Headwaters

Summer Lovin, But Not for Long

New neighbors, brace yourself: It’s not all sunshine and beargrass.

PHIL GROVE

T o the Flathead Valley transplant class of 2020: Welcome! You have to be the biggest in a generation. Regardless of what some of us jaded locals might say, there is plenty of room here for a few thousand new friends. In fact, I’ll argue that the Flathead could use some new residents; new talents and experiences make our communities richer and stronger.

If your first thought upon arrival here, after our government-mandated short-term lodging shutdown was lifted, was, “Am I missing something; why hasn’t this place exploded like Lake Tahoe?’’ Don’t worry, you’re not alone. As part of the transplant class of 2008, this was my first thought when I somehow stumbled upon a ski town next to a lake that was just as beautiful as it is today, and yet dead as a doornail compared to the California and Colorado resort scenes.

So why is Whitefish “the last” of the ski towns to not be completely overrun by money (well, this might be debatable), a place where regular folks can just ski and bike and swim and have a good time in one of the most beautiful spots in the country? Great question. I myself was only supposed to be here for a year from 2008 to 2009, but any time I think about leaving, I think, “Where would I find this again anywhere else?” But there are a few downsides to consider.

First, you probably moved here during our six-week midsummer window of perfection. The sun shines until 10 p.m, the lake is finally warm enough to invite a dip, and the backdrop of the Whitefish Range seems like it was created in a Mario World game. But know this: every nice day after Labor Day is a gift. Most of the boats at the lodge vacate their slips in September, and for good reason.

Second, winter here is long and relentless. Don’t listen to the marketing department at the mountain. They’ll have you believe we’re basically the next Aspen, Colorado. Truth is, for every sunny day in the winter there are 10 that are so cold, dark, and foggy you’ll definitely be questioning why you moved here. Do you know what fog balls are? You will, and you’ll be thankful for them. Big Mountain gets so foggy that the ski patrol pounds 6 inch neon orange circles on 4-foot poles down the middle of the groomers so you can find your way down. Fog balls are your friend, learn to love them.

Third, jobs and housing. Restaurants here have banners advertising dishwashing positions starting at $15 an hour as if it’s some sort of fortune. I haven’t checked in a while but I’m guessing that you’d need a lot of roommates at that wage. Oh, you’ve got a solid job. That’s great. And you want to buy a house?? A decent teardown in Whitefish is now pushing $300,000 but you can make it work, or at least that’s what the mortgage brokers will tell you.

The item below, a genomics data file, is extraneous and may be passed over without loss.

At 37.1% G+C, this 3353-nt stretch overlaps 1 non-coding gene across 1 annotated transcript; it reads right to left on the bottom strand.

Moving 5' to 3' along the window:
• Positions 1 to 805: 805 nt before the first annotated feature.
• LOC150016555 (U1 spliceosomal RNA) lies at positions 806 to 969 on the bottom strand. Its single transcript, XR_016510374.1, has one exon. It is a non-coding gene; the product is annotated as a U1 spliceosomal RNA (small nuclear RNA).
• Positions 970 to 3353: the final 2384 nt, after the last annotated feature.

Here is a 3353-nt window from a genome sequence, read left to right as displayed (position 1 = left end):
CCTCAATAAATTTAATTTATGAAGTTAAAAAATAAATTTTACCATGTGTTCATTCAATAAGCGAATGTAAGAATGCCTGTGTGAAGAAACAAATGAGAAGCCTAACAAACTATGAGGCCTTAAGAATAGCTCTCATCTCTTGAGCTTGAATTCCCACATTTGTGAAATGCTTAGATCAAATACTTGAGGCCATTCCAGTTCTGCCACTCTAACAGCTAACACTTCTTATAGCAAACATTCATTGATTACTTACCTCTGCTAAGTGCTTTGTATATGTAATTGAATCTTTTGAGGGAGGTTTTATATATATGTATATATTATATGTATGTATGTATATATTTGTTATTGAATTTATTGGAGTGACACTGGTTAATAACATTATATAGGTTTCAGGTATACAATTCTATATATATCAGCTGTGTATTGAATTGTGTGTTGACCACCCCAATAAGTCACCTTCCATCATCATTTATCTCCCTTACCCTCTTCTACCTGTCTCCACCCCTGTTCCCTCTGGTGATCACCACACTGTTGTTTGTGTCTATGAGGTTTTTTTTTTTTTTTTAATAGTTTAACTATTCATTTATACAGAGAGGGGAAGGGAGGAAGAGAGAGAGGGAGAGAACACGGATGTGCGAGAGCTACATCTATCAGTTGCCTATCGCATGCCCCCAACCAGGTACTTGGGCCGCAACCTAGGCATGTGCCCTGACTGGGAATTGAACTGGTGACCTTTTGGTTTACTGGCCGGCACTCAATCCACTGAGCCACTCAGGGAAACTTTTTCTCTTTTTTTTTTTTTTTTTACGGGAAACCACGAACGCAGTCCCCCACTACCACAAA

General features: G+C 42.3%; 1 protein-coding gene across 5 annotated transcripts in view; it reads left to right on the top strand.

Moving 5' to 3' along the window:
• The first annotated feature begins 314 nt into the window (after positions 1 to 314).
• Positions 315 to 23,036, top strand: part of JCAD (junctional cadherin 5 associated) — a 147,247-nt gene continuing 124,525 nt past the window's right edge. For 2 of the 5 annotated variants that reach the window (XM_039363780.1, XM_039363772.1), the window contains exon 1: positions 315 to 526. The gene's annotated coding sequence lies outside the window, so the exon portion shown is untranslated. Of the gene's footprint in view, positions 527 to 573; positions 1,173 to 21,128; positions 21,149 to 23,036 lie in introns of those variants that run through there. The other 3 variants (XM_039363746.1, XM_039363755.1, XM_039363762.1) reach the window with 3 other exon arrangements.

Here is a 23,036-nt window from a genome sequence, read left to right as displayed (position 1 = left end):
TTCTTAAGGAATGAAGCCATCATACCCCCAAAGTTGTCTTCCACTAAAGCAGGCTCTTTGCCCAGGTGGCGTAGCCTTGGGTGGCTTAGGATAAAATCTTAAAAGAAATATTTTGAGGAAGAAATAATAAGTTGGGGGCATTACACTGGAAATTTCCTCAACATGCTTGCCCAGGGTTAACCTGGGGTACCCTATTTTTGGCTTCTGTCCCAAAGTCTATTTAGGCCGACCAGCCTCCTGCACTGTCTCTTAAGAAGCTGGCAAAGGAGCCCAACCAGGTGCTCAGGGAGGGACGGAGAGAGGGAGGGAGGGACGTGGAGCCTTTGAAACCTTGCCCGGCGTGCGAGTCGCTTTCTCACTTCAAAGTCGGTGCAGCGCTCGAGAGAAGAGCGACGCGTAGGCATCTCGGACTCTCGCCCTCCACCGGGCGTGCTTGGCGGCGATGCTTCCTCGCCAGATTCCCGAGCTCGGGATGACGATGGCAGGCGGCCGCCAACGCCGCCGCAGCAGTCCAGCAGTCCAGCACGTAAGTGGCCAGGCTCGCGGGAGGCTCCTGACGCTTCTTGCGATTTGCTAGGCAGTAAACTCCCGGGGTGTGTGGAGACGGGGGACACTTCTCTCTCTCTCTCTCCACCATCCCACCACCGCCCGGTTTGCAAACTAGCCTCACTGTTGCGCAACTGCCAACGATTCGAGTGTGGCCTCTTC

It can definitely be hard to live here. We have a challenging climate, we’re a few hours from the nearest interstate, and flying in or out of here can be a chore, usually involving a connection or two. The Flathead Valley isn’t for everyone.

So is there any reason to be here other than just a few weeks in July? I certainly think so. One of my favorites is the seemingly never-ending fall. Aspen, birch, and cottonwoods are the first to go, followed by the native larch trees whose needles turn gold and paint the hillsides in the green and yellow colors of the Whitefish Bulldogs. Spring is late to arrive in the valley. If you can make it through our long winter, and are willing to hike up the mountain long after the lifts have closed, you’ll be rewarded with some great spring skiing with views of a beautiful lake you might not have seen all winter long.

I’ve come to realize the valley is growing, one way or another, so we might as well try and attract some interesting people. Look at some of the new businesses giving it a go here the last couple years. Jalisco Cantina, for example—some of those dreaded Californians have given us a Mexican restaurant that serves a great margarita.

If you’re new in town this year and a little unsure of the big move, give it some time. I think the place will grow on you. The people here are pretty great. It might take a minute to meet some new friends, but I think you’ll find that the Flathead Valley is one of those places “where everybody knows your name.”

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